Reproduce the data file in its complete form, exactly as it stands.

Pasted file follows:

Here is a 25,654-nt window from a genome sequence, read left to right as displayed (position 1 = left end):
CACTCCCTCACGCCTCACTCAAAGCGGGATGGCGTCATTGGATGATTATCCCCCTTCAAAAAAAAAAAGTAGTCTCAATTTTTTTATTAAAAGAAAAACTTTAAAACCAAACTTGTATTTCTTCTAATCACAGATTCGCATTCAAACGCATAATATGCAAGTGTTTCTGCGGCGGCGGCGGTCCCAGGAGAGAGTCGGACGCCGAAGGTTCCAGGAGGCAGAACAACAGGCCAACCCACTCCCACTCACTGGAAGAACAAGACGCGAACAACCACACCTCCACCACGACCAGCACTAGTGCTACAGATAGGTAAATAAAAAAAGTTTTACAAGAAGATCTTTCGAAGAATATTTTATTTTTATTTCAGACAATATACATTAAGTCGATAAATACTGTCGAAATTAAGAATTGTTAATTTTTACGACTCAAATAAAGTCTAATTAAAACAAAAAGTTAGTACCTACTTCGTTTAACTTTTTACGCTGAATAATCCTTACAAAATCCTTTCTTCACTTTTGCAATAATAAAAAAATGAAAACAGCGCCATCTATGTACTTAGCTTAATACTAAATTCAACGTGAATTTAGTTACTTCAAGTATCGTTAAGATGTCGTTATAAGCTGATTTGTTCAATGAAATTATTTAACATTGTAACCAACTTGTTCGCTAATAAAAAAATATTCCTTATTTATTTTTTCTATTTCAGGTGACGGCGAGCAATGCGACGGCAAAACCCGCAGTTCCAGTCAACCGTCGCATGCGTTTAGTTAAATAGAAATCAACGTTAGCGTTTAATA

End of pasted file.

Here is a 25,654-nt window from a genome sequence, read left to right as displayed (position 1 = left end):
CACTCCCTCACGCCTCACTCAAAGCGGGATGGCGTCATTGGATGATTATCCCCCTTCAAAAAAAAAAAGTAGTCTCAATTTTTTTATTAAAAGAAAAACTTTAAAACCAAACTTGTATTTCTTCTAATCACAGATTCGCATTCAAACGCATAATATGCAAGTGTTTCTGCGGCGGCGGCGGTCCCAGGAGAGAGTCGGACGCCGAAGGTTCCAGGAGGCAGAACAACAGGCCAACCCACTCCCACTCACTGGAAGAACAAGACGCGAACAACCACACCTCCACCACGACCAGCACTAGTGCTACAGATAGGTAAATAAAAAAAGTTTTACAAGAAGATCTTTCGAAGAATATTTTATTTTTATTTCAGACAATATACATTAAGTCGATAAATACTGTCGAAATTAAGAATTGTTAATTTTTACGACTCAAATAAAGTCTAATTAAAACAAAAAGTTAGTACCTACTTCGTTTAACTTTTTACGCTGAATAATCCTTACAAAATCCTTTCTTCACTTTTGCAATAATAAAAAAATGAAAACAGCGCCATCTATGTACTTAGCTTAATACTAAATTCAACGTGAATTTAGTTACTTCAAGTATCGTTAAGATGTCGTTATAAGCTGATTTGTTCAATGAAATTATTTAACATTGTAACCAACTTGTTCGCTAATAAAAAAATATTCCTTATTTATTTTTTCTATTTCAGGTGACGGCGAGCAATGCGACGGCAAAACCCGCAGTTCCAGTCAACCGTCGCATGCGTTTAGTTAAATAGAAATCAACGTTAGCGTTTAATA